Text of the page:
Don't get tripped up this tax season
How much progress have you made on your 2017 taxes? More importantly, if you're not filing the return yourself, how trustworthy is your tax preparer?...
How much progress have you made on your 2017 taxes? More importantly, if you're not filing the return yourself, how trustworthy is your tax preparer?
The IRS began accepting tax returns on Jan. 23 and is expecting more than 153 million individual tax returns will be filed.
The Better Business Bureau of Minnesota and North Dakota offers the following tips on finding a good tax preparer:
• Ask around. Get referrals from friends and family on who they use and research free BBB business profiles on tax preparers and tax preparation services at bbb.org.
• Consider accessibility. Some tax preparation services wind down their operations shortly after the April 18 tax deadline. In case the IRS finds errors or in case of an audit, you need to be sure you know how to contact your tax preparer throughout the year.
• Bigger isn't always better. Be wary of tax preparation services that promise larger refunds than the competition, and avoid tax preparers who base their fee on a percentage of your refund.
• Look for credentials. Ideally, your tax preparer should either be a certified public accountant, a tax attorney, an enrolled agent or a certified E-file provider.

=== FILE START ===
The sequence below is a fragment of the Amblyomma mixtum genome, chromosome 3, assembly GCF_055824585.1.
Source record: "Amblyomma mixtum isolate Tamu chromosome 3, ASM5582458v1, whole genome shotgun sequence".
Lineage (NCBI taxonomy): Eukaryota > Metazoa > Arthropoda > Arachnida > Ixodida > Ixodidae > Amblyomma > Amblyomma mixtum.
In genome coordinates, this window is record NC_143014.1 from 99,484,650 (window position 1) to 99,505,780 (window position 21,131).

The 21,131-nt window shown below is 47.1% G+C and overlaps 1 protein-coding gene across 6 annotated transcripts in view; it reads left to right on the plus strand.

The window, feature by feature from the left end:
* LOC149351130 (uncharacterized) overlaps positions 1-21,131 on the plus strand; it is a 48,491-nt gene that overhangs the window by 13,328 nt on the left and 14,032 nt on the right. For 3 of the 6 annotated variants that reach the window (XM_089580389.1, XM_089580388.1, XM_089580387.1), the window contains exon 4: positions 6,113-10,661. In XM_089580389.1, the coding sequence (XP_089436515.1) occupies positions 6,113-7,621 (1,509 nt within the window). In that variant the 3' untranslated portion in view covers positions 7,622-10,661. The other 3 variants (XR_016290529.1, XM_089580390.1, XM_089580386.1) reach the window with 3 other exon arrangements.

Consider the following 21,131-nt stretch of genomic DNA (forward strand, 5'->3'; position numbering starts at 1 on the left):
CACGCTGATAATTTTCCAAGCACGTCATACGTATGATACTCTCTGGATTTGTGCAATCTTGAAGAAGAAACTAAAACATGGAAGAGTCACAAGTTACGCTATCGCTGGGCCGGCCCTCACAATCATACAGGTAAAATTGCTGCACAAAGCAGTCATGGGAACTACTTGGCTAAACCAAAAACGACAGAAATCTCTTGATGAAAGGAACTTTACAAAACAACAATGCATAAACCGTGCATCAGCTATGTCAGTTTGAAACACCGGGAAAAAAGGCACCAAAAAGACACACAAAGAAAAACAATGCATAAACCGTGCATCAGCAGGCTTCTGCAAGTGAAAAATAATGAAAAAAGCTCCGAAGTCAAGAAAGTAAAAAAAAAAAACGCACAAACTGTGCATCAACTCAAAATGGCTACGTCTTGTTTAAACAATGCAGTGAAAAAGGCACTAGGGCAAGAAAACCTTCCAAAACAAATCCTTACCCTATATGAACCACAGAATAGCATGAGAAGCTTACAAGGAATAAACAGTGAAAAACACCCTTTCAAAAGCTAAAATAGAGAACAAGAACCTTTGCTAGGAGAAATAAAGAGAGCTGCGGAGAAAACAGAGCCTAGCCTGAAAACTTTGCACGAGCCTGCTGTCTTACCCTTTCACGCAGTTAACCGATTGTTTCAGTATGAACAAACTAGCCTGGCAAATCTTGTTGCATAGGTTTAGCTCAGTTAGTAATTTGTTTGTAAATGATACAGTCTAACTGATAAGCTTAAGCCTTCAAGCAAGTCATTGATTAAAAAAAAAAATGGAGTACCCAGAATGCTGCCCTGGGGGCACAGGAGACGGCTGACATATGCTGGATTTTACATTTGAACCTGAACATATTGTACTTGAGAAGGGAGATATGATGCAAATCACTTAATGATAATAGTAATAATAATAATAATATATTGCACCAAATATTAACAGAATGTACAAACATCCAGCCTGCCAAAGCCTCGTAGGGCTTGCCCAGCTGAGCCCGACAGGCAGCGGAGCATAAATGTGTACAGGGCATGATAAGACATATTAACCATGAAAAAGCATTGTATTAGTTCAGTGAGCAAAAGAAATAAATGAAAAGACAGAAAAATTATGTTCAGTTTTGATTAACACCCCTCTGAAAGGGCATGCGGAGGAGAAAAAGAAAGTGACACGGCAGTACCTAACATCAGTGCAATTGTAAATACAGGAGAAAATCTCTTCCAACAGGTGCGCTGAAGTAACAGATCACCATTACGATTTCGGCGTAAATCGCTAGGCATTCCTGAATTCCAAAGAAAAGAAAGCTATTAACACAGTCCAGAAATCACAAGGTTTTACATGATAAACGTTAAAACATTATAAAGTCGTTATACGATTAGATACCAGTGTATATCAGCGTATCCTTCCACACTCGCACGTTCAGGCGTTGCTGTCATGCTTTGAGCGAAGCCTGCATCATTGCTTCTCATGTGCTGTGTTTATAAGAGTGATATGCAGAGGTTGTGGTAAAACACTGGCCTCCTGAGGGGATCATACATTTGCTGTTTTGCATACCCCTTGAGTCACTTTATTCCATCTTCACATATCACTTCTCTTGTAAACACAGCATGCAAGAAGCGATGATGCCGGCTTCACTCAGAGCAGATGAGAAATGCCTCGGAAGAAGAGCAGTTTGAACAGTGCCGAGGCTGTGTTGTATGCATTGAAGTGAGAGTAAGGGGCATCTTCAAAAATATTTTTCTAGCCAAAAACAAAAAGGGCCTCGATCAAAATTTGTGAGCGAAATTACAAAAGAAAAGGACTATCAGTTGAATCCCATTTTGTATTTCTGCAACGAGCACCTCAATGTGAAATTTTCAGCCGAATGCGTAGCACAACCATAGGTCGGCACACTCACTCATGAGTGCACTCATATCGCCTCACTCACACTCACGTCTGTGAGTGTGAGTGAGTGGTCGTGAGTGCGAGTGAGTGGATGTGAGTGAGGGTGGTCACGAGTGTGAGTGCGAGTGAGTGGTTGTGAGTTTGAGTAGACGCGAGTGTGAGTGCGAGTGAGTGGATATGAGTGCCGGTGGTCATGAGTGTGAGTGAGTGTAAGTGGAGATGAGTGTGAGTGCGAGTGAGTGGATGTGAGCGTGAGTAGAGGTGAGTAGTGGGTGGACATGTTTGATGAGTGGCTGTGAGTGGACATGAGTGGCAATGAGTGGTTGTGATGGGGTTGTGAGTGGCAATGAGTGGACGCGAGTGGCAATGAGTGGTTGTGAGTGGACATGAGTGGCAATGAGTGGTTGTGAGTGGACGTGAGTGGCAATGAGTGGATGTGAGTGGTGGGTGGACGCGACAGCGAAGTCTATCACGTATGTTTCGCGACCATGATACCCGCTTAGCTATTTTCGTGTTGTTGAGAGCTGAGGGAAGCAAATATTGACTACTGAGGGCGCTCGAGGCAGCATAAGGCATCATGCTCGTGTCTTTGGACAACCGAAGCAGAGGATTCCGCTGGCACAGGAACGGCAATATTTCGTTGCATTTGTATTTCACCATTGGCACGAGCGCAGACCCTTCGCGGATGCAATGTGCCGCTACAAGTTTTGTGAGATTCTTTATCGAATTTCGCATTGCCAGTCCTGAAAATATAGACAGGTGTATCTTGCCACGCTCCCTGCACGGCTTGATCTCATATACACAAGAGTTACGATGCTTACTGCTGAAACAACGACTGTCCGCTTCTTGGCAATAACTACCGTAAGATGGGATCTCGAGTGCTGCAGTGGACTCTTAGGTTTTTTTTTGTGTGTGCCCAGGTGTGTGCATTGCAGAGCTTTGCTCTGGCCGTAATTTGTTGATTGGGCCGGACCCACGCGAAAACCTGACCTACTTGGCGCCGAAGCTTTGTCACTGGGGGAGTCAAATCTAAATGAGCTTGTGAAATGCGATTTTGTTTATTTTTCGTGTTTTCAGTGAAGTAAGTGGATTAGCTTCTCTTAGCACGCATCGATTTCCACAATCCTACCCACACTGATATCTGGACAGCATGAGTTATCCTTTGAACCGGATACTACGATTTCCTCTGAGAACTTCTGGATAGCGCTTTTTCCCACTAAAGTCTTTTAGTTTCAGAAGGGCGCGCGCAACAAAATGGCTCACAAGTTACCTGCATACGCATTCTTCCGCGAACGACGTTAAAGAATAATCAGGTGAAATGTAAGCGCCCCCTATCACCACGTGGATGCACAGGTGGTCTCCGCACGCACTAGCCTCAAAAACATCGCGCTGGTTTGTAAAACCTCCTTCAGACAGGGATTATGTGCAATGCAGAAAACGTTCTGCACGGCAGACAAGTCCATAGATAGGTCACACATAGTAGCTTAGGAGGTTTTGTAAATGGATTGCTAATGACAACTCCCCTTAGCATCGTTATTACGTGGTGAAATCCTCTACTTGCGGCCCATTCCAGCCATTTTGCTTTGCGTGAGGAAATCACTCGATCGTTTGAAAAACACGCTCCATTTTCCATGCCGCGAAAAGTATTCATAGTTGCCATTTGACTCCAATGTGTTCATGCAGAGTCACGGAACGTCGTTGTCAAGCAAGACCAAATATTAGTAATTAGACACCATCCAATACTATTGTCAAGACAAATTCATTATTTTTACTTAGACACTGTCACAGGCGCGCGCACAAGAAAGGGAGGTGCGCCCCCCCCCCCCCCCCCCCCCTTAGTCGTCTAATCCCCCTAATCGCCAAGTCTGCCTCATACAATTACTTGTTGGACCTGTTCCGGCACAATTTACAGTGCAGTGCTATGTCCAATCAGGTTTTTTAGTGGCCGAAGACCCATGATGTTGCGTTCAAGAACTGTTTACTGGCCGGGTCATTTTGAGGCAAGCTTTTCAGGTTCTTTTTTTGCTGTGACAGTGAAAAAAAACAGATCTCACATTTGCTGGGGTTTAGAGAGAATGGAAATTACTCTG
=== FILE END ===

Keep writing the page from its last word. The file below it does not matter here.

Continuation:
• Make sure they have a Preparer Tax Identification Number. A valid 2017 PTIN must be obtained by all tax return preparers who are compensated for preparing or assisting in the preparation of, all or substantially all of any U.S. federal tax return, claim for refund, or other tax form submitted to the IRS.
• Investigate whether the preparer has any questionable history with your state's Board of Accountancy (for CPAs), the State Bar Association (for attorneys) or the IRS Office of Professional Responsibility (OPR) for enrolled agents.
• Remember that a paid preparer is required by law to sign your return and fill in the preparer areas of the form. In addition, the preparer must give you a copy of your tax return.
• Read the contract carefully. Read contracts closely to ensure you understand issues such as how much it will cost for the service, how that cost will be affected if your tax preparation is more complicated and time consuming than expected, and whether the tax preparer will represent you in case of an audit.
Don't forget about Free File. If your adjusted gross income is $64,000 or less, Free File offers free federal tax preparation and e-filing. Visit irs.gov/freefile to learn more.
There's also help for low-income taxpayers in Wadena County who are too overwhelmed to complete their tax forms - an IRS-sponsored free service called Volunteer Income Tax Assistance. Mahube-Otwa has been a part of this program for many years and is continuing the service this year.
Volunteers are specially trained to help low-income taxpayers with all the new credits, Earned Income Tax Credit, Child Tax Credit, Dependent Care Credit, Rent Credit, and Minnesota property tax refunds. Every return is quality checked and reviewed by instructors and supervisors.
All appointments are made at the Mahube office at 311 Jefferson Street South by calling (218) 632-3600 between 8 a.m. and 4:30 p.m. Monday through Friday.
A final tax tip: The bureau is warning people about tax refund fraud, a form of identity theft where someone else fraudulently files a tax return in your name. This is difficult to detect and can delay the tax refund you're due. According to the bureau, one of the best ways to avoid falling victim to this type of fraud is to file your tax return as soon as possible.